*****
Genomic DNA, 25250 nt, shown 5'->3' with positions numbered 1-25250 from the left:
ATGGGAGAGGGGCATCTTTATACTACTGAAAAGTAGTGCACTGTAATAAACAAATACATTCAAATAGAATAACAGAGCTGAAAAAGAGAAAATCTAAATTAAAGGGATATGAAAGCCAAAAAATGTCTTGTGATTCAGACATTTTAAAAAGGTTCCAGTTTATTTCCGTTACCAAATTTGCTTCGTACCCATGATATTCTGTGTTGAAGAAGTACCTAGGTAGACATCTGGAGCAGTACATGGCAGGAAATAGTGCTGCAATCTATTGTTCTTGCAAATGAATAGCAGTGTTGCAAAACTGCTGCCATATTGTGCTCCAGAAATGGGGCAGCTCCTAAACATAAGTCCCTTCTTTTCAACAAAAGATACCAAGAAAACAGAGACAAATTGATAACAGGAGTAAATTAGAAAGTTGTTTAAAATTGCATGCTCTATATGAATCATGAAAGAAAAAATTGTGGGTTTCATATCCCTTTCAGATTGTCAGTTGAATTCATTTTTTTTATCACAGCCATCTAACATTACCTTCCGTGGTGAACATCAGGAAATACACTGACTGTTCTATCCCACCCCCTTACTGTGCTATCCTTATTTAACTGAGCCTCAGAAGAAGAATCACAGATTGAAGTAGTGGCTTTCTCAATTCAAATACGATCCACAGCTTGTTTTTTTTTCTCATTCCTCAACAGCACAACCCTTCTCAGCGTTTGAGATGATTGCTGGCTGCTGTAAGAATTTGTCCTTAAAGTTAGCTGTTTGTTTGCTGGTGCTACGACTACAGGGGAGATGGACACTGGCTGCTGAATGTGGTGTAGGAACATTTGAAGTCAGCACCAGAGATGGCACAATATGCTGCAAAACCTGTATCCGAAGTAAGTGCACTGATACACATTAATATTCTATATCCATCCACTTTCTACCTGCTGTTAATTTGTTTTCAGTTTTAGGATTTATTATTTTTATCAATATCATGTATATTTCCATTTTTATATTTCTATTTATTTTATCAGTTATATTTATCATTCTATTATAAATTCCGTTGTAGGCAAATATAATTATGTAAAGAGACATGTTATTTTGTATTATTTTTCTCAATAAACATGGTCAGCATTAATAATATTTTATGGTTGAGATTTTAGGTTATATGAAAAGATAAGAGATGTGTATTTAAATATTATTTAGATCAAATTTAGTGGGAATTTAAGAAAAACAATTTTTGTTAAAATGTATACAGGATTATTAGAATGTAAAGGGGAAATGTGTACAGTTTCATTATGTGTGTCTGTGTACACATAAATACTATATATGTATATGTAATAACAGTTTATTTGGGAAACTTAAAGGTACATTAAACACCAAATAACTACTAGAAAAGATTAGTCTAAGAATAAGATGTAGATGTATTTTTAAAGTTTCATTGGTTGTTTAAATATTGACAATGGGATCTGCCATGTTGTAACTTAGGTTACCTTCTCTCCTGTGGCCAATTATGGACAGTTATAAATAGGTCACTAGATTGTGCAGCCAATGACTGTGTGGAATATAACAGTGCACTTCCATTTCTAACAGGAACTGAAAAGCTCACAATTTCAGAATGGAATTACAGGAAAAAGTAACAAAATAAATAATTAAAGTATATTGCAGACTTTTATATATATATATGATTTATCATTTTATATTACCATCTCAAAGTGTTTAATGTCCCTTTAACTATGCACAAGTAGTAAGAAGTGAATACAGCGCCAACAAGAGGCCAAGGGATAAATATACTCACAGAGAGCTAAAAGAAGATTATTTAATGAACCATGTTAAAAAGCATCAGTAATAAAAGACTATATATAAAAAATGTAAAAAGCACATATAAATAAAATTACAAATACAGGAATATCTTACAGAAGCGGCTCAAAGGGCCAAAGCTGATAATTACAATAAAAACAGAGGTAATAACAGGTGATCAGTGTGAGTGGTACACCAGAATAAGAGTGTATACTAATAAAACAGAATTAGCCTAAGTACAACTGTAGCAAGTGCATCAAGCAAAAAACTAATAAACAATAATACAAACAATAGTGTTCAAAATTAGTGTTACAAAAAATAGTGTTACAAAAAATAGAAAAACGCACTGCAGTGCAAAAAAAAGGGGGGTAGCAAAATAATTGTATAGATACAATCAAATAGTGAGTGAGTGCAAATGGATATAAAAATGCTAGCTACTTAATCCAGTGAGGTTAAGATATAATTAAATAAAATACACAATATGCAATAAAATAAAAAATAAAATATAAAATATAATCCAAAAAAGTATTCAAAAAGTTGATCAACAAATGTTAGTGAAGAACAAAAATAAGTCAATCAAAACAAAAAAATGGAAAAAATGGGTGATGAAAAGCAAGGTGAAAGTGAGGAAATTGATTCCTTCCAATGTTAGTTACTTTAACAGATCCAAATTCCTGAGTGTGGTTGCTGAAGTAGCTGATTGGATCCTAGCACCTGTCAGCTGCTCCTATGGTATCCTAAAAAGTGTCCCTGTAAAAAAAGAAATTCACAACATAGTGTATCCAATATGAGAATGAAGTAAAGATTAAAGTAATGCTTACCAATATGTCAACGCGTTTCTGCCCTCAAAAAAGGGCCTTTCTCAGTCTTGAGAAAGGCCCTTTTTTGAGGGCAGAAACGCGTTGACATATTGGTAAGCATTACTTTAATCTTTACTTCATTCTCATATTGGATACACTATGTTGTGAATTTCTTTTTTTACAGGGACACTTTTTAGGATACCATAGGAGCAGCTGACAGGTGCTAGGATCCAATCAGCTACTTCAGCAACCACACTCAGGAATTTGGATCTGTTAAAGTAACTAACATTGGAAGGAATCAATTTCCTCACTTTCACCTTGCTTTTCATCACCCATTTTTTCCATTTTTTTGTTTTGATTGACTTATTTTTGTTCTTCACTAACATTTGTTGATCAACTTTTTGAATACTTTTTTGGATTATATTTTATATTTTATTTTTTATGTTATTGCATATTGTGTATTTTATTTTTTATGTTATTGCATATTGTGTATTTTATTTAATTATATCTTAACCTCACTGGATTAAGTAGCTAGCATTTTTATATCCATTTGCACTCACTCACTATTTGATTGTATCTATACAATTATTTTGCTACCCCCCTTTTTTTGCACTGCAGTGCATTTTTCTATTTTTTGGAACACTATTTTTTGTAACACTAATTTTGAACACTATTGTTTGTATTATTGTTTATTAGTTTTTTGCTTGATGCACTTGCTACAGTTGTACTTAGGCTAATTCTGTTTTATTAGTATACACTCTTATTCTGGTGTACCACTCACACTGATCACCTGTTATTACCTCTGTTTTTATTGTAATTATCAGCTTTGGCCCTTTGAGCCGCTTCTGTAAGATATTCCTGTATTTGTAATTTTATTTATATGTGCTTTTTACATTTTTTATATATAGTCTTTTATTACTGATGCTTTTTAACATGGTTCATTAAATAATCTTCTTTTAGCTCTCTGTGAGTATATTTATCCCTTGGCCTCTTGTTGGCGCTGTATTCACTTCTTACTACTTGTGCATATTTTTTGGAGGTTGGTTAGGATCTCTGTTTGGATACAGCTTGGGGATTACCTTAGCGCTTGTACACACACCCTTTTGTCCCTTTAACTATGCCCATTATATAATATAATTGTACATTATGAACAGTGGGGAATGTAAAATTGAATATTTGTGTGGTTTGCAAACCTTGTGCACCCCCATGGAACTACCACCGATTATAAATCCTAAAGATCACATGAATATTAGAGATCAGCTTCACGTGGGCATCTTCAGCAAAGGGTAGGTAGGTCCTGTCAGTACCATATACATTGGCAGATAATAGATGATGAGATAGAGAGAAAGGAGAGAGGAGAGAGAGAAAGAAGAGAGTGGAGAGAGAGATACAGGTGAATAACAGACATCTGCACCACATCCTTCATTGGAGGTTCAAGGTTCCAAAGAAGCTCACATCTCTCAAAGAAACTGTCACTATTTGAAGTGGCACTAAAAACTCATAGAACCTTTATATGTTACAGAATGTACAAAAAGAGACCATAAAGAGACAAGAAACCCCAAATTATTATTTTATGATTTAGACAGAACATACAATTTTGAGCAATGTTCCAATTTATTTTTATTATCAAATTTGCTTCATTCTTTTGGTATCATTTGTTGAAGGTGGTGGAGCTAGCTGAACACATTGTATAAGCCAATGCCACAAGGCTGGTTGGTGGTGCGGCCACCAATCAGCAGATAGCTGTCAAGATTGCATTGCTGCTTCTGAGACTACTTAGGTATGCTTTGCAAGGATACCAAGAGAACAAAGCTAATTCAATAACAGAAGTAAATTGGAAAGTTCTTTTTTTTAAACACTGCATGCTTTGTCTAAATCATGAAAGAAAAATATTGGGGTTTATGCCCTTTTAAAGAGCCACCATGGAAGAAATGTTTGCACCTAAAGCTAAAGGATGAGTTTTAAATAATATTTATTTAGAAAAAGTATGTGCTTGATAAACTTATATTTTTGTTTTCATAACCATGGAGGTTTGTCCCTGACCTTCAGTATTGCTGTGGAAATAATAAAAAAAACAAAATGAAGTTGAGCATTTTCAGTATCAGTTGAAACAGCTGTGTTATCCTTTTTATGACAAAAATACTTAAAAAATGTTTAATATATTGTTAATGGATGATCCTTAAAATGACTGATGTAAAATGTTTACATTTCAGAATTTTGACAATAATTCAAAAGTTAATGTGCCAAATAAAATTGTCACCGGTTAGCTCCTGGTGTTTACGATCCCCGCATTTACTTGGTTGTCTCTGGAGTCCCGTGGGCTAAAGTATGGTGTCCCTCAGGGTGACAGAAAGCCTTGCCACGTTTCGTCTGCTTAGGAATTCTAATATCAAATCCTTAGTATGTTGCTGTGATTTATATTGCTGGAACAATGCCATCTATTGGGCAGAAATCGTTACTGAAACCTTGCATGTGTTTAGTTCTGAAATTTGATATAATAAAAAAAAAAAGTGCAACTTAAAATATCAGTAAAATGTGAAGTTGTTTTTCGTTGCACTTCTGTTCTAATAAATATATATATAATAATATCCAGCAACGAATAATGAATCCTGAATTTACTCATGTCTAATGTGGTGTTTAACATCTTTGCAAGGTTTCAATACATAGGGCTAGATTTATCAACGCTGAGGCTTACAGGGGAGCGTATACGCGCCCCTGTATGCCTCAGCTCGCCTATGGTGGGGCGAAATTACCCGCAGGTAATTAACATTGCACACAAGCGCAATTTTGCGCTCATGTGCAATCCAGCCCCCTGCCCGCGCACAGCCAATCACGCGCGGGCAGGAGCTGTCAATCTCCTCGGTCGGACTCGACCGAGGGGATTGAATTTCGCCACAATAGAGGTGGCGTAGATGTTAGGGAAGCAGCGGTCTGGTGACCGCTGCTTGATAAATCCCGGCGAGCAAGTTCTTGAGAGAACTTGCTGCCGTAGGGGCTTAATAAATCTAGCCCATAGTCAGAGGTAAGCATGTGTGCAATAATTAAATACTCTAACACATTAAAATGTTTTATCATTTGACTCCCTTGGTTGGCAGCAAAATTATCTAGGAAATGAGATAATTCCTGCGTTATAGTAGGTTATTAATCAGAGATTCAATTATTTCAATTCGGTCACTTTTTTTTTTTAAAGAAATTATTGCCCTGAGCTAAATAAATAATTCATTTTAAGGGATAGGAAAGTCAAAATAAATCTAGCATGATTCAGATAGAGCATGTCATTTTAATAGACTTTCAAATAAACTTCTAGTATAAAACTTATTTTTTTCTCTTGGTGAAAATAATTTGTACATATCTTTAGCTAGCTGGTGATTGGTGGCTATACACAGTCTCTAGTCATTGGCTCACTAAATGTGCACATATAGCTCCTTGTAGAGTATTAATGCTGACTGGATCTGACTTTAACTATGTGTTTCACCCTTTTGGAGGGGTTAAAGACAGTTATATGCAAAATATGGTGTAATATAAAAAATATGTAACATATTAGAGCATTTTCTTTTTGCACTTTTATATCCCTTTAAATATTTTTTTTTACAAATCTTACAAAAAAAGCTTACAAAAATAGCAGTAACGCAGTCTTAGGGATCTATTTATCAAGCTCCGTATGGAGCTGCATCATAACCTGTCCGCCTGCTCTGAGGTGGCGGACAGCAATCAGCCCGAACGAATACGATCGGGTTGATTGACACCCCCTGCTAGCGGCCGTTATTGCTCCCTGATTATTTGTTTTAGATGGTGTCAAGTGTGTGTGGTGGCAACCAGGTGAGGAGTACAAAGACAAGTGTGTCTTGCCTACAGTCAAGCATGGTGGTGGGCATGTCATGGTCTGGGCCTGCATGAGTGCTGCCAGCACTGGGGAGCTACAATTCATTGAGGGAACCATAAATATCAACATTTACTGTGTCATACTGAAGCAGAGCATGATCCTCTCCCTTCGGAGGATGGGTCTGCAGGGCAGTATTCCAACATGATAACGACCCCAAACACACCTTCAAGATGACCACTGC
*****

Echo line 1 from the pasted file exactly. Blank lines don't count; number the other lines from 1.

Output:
Genomic DNA, 25250 nt, shown 5'->3' with positions numbered 1-25250 from the left: